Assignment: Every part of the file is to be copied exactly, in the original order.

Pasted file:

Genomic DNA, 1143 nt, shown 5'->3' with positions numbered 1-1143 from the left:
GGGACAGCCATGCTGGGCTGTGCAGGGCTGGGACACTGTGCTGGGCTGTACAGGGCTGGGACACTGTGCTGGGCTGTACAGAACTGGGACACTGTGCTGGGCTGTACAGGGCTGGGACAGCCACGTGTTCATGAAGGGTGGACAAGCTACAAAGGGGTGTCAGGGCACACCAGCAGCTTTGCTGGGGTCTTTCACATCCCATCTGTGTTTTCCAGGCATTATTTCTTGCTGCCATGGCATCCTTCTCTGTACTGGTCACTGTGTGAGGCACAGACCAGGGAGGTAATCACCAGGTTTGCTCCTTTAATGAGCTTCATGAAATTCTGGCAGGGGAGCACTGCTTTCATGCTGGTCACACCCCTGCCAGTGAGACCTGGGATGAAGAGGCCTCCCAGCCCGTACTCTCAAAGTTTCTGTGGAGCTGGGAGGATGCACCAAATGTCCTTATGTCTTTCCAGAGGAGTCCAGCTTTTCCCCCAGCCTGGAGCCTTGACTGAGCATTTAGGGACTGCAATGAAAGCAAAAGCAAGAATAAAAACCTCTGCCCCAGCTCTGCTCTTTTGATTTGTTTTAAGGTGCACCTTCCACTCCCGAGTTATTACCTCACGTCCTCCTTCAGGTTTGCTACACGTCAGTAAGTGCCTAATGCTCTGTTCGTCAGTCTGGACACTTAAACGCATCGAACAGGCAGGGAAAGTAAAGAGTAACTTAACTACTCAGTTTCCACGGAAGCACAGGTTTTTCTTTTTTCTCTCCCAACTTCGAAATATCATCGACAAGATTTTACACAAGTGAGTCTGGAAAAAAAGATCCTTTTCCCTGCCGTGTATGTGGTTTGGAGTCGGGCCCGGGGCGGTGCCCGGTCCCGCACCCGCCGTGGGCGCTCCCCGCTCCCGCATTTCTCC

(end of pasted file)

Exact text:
Genomic DNA, 1143 nt, shown 5'->3' with positions numbered 1-1143 from the left:
GGGACAGCCATGCTGGGCTGTGCAGGGCTGGGACACTGTGCTGGGCTGTACAGGGCTGGGACACTGTGCTGGGCTGTACAGAACTGGGACACTGTGCTGGGCTGTACAGGGCTGGGACAGCCACGTGTTCATGAAGGGTGGACAAGCTACAAAGGGGTGTCAGGGCACACCAGCAGCTTTGCTGGGGTCTTTCACATCCCATCTGTGTTTTCCAGGCATTATTTCTTGCTGCCATGGCATCCTTCTCTGTACTGGTCACTGTGTGAGGCACAGACCAGGGAGGTAATCACCAGGTTTGCTCCTTTAATGAGCTTCATGAAATTCTGGCAGGGGAGCACTGCTTTCATGCTGGTCACACCCCTGCCAGTGAGACCTGGGATGAAGAGGCCTCCCAGCCCGTACTCTCAAAGTTTCTGTGGAGCTGGGAGGATGCACCAAATGTCCTTATGTCTTTCCAGAGGAGTCCAGCTTTTCCCCCAGCCTGGAGCCTTGACTGAGCATTTAGGGACTGCAATGAAAGCAAAAGCAAGAATAAAAACCTCTGCCCCAGCTCTGCTCTTTTGATTTGTTTTAAGGTGCACCTTCCACTCCCGAGTTATTACCTCACGTCCTCCTTCAGGTTTGCTACACGTCAGTAAGTGCCTAATGCTCTGTTCGTCAGTCTGGACACTTAAACGCATCGAACAGGCAGGGAAAGTAAAGAGTAACTTAACTACTCAGTTTCCACGGAAGCACAGGTTTTTCTTTTTTCTCTCCCAACTTCGAAATATCATCGACAAGATTTTACACAAGTGAGTCTGGAAAAAAAGATCCTTTTCCCTGCCGTGTATGTGGTTTGGAGTCGGGCCCGGGGCGGTGCCCGGTCCCGCACCCGCCGTGGGCGCTCCCCGCTCCCGCATTTCTCC